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Chicago's Teacher Quality Debate? Texas Republicans Built That. Thank God.

Chicago's Teacher Quality Debate? Texas Republicans Built That. Thank God.

The New York Times this morning has a piece arguing that the Chicago teachers strike is a window on the nation's heart over the last few years, where education is concerned. I would say it's been 15 years at least, and in a weird way a lot of it started right here in Dallas.

In the mid-'90s Dallas was one of a few places nationally where a few freelance education researchers and activists, including our own Russell Fish, were focusing on so-called "anomalous schools" -- schools where kids were testing way better than they should have been according to all the usual indicators of income, family structure, transience and so on.

One of the stand-outs was Joseph J. Rhoads Elementary in South Dallas, where kids who should have been educational toast by fourth grade were out-performing rich white kids -- and way-out-performing other poor minority kids in the rest of the Dallas school system.

We wrote about it at the Observer in 1998. A really intriguing aspect of what we found was the way the issue came down on the traditional liberal/conservative matrix. It was the opposite of what might have been expected.

Liberals like former Governor Ann Richards, with very strong support from the teachers unions, were still saying the anomalous schools were a fluke and the only way to effectively teach poor kids was to end poverty ... which, of course, was impossible. So, you know: forget about it. Just try to maintain partial order until you retire.

It was then-governor George W. Bush and his education team who were calling bullshit. Armed with a huge data trove, a lot of it from Tennessee, where systematic testing had been going on for a decade, the Bush administration in Austin was saying the data proved that poor kids could be brought up to crucial educational levels by fourth grade.

The Chicago strike centers, in part, around teacher evaluations.
The Chicago strike centers, in part, around teacher evaluations.

Those fourth-grade achievement levels either allow or disallow success from the fourth grade on. They determine everything about the rest of a kid's destiny as an adult. In our system, kids learn to read from K through third. From fourth grade on, they read to learn. If they can't read by fourth grade, they're toast.

Acting up is a way for them to preserve their dignity in a system that shoves evidence of their stupidity in their faces from fourth grade on until they get out. Some research indicates the smarter they are the worse they act.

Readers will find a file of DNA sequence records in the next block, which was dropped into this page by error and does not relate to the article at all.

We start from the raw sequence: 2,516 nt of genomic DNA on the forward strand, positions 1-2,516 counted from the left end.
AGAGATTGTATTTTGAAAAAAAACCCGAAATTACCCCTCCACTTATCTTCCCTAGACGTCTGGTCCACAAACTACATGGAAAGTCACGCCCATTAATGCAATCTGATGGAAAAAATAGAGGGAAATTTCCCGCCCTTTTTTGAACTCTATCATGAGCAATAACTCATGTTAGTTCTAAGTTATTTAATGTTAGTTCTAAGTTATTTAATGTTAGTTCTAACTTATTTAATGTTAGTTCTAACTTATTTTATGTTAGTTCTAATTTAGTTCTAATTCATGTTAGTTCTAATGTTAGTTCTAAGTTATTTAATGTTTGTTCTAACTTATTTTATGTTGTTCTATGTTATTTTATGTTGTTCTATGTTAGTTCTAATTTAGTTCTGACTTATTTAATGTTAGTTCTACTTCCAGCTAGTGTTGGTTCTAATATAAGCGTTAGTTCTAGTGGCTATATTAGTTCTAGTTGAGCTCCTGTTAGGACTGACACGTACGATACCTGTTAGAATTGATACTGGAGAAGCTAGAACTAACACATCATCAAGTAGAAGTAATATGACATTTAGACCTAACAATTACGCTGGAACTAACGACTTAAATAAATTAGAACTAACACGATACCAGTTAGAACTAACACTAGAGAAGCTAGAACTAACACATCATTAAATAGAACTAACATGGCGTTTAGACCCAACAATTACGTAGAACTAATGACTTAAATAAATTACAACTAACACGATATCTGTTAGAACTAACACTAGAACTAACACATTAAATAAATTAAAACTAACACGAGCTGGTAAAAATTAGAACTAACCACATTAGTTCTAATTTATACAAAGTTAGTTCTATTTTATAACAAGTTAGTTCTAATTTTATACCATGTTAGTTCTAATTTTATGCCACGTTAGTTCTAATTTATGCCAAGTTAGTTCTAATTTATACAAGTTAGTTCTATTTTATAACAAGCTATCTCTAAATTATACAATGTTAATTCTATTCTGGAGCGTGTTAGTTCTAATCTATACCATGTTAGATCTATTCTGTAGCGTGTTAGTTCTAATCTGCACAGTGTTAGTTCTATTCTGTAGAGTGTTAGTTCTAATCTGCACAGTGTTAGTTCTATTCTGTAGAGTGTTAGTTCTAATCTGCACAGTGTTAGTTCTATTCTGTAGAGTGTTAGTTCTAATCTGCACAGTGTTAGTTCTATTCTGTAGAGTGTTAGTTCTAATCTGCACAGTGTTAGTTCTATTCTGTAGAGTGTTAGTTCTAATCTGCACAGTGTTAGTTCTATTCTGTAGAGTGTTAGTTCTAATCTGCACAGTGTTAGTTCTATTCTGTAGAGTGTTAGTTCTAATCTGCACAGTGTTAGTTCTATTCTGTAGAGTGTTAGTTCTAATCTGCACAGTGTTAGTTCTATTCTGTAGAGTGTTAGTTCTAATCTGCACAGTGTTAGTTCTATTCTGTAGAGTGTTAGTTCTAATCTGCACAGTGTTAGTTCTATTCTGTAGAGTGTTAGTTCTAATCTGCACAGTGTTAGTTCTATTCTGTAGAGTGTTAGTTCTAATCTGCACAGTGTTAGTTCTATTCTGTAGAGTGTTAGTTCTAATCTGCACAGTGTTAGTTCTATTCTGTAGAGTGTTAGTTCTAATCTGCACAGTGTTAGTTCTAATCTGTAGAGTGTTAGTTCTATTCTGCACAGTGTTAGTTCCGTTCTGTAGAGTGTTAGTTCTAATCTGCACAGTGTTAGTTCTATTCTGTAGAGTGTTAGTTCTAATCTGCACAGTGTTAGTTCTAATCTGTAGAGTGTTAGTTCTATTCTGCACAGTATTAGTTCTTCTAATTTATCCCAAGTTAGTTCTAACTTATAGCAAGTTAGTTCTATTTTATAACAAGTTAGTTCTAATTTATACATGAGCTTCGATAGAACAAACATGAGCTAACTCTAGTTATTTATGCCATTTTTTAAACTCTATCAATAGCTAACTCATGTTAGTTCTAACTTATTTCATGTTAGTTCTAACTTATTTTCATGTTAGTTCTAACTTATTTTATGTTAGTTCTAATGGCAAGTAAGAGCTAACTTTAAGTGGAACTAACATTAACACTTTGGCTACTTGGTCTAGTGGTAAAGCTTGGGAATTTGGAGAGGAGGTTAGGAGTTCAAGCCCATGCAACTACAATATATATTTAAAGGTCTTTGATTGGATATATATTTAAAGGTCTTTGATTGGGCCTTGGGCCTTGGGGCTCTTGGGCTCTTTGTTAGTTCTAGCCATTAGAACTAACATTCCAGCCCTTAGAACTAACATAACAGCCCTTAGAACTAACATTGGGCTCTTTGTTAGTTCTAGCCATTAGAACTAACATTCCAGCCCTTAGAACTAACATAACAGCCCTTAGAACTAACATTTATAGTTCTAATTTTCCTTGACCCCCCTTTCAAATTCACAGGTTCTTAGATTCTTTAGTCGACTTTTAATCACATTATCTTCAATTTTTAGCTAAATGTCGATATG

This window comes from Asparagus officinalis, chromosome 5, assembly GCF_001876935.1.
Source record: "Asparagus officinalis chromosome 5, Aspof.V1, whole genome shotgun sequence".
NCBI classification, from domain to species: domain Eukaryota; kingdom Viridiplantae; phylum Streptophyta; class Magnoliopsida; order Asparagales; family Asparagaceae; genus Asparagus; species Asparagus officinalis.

That's where the Bush line came from about reading being the new civil right. I remember talking to these really bright people who were on Bush's education team, like Phyllis C. Hunter of Houston, his reading guru, and being sort of shocked out of my liberal skin. I thought, "No, wait, listen. I am willing to believe anything bad about a Republican you tell me." I grew up in a Roosevelt liberal house. We were taught as children that Republicans were things that would reach out from under our beds and grab us by the ankles if we got up during the night.

But these people -- these Republicans -- were the ones who believed in the dignity, equality and promise of infant human beings who suffered the totally undeserved bad luck of being born into terrible circumstances. It was a flip. A one-eighty. A bucket of ice water on my head. I'm the son of a union teacher, and I never stopped and will never stop listening to or respecting teachers when they talk about their work.

But I couldn't stop my ears to what the Bush people were saying. They were saying, and I paraphrase, "We know how to teach these kids. It takes teacher training, not money. If we know how to do it, it's a sin not to do it."

And here is what really stopped me cold. I remember when Hunter told me this, I literally got chills. She said the other thing you have to have, in addition to the training, is an absolute conviction in your soul -- the certain knowledge -- that no matter how screwed up they were when they showed for school, these kids have it in them to be just as smart and just as accomplished as rich white kids.

The Bush people talked about the "soft bigotry of lowered expectations." That forced me to think of a certain kind of liberal compassion as ... what? The last bastion of racism? No! Say it isn't so.

Is there a point at which liberal compassion says to the kids, "We believe in and are deeply personally committed to your fundamental inferiority, and just to prove it we're going to forgive you for it?"

Bush went to Washington. Then 9/11 happened. All of "no-child" got lost in the shuffle. Rod Paige, the former Houston superintendent, Bush's education secretary, was a business success as well as an educator and a brilliant advocate of change. But Paige was dissed by the national press because his speech was southern black. Let's talk someday about the soft bigotry of New York/Washington media.

Today The New York Times is right. The Chicago teacher strike is a window on the national heart. Dr. Schutze looks into that bloody cavity and he is tempted to give a prescription of "triple bypass operation, psychotropic drugs for life." But remember this: Dr. Schutze is not a real doctor. Sometimes he would rather do invasive half-assed surgery than face certain unwelcome but insistent realities.


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